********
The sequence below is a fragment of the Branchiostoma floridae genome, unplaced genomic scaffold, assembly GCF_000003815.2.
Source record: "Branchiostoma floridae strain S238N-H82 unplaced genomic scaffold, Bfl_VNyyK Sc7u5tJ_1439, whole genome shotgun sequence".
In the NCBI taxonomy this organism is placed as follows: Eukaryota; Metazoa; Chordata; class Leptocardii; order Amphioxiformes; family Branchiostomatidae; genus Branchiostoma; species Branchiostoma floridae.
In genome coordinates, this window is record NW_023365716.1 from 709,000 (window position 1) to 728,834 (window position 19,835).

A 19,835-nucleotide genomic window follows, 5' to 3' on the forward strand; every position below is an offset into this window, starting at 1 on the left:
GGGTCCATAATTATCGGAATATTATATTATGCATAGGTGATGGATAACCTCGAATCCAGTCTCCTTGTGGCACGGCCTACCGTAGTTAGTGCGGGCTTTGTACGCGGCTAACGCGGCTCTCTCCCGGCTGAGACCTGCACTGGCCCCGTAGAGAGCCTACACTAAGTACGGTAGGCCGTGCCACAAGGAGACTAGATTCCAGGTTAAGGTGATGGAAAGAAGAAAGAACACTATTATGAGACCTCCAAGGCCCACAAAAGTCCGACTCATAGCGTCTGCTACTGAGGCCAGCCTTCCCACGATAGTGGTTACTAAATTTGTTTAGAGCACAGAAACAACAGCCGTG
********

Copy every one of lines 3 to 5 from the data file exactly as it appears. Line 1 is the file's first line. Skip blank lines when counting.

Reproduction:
In the NCBI taxonomy this organism is placed as follows: Eukaryota; Metazoa; Chordata; class Leptocardii; order Amphioxiformes; family Branchiostomatidae; genus Branchiostoma; species Branchiostoma floridae.
In genome coordinates, this window is record NW_023365716.1 from 709,000 (window position 1) to 728,834 (window position 19,835).

A 19,835-nucleotide genomic window follows, 5' to 3' on the forward strand; every position below is an offset into this window, starting at 1 on the left: